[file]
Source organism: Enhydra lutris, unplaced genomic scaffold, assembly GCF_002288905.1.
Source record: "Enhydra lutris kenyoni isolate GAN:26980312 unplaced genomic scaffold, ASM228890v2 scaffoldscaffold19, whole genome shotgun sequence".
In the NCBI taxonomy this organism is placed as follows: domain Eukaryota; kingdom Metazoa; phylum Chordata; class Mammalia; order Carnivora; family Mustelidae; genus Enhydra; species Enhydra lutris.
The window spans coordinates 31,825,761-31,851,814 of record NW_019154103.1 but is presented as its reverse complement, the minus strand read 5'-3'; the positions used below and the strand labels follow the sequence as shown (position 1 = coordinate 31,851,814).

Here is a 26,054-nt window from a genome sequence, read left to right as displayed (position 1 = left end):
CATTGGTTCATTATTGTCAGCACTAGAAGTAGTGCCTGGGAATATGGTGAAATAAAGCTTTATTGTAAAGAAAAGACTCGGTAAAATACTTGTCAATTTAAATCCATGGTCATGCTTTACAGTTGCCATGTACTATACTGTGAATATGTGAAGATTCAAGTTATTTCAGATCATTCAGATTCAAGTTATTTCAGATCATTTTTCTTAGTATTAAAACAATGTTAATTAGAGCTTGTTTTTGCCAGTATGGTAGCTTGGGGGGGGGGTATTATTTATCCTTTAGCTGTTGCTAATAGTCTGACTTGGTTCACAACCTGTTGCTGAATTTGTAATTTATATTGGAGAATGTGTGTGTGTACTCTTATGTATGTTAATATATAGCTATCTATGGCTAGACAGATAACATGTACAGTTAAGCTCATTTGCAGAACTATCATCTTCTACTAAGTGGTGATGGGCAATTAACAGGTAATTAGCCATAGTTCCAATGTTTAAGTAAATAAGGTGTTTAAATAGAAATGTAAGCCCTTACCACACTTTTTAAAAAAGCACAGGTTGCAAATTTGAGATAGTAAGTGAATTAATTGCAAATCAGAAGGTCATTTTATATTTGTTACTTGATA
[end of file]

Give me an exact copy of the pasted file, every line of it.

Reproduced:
Source organism: Enhydra lutris, unplaced genomic scaffold, assembly GCF_002288905.1.
Source record: "Enhydra lutris kenyoni isolate GAN:26980312 unplaced genomic scaffold, ASM228890v2 scaffoldscaffold19, whole genome shotgun sequence".
In the NCBI taxonomy this organism is placed as follows: domain Eukaryota; kingdom Metazoa; phylum Chordata; class Mammalia; order Carnivora; family Mustelidae; genus Enhydra; species Enhydra lutris.
The window spans coordinates 31,825,761-31,851,814 of record NW_019154103.1 but is presented as its reverse complement, the minus strand read 5'-3'; the positions used below and the strand labels follow the sequence as shown (position 1 = coordinate 31,851,814).

Here is a 26,054-nt window from a genome sequence, read left to right as displayed (position 1 = left end):
CATTGGTTCATTATTGTCAGCACTAGAAGTAGTGCCTGGGAATATGGTGAAATAAAGCTTTATTGTAAAGAAAAGACTCGGTAAAATACTTGTCAATTTAAATCCATGGTCATGCTTTACAGTTGCCATGTACTATACTGTGAATATGTGAAGATTCAAGTTATTTCAGATCATTCAGATTCAAGTTATTTCAGATCATTTTTCTTAGTATTAAAACAATGTTAATTAGAGCTTGTTTTTGCCAGTATGGTAGCTTGGGGGGGGGGTATTATTTATCCTTTAGCTGTTGCTAATAGTCTGACTTGGTTCACAACCTGTTGCTGAATTTGTAATTTATATTGGAGAATGTGTGTGTGTACTCTTATGTATGTTAATATATAGCTATCTATGGCTAGACAGATAACATGTACAGTTAAGCTCATTTGCAGAACTATCATCTTCTACTAAGTGGTGATGGGCAATTAACAGGTAATTAGCCATAGTTCCAATGTTTAAGTAAATAAGGTGTTTAAATAGAAATGTAAGCCCTTACCACACTTTTTAAAAAAGCACAGGTTGCAAATTTGAGATAGTAAGTGAATTAATTGCAAATCAGAAGGTCATTTTATATTTGTTACTTGATA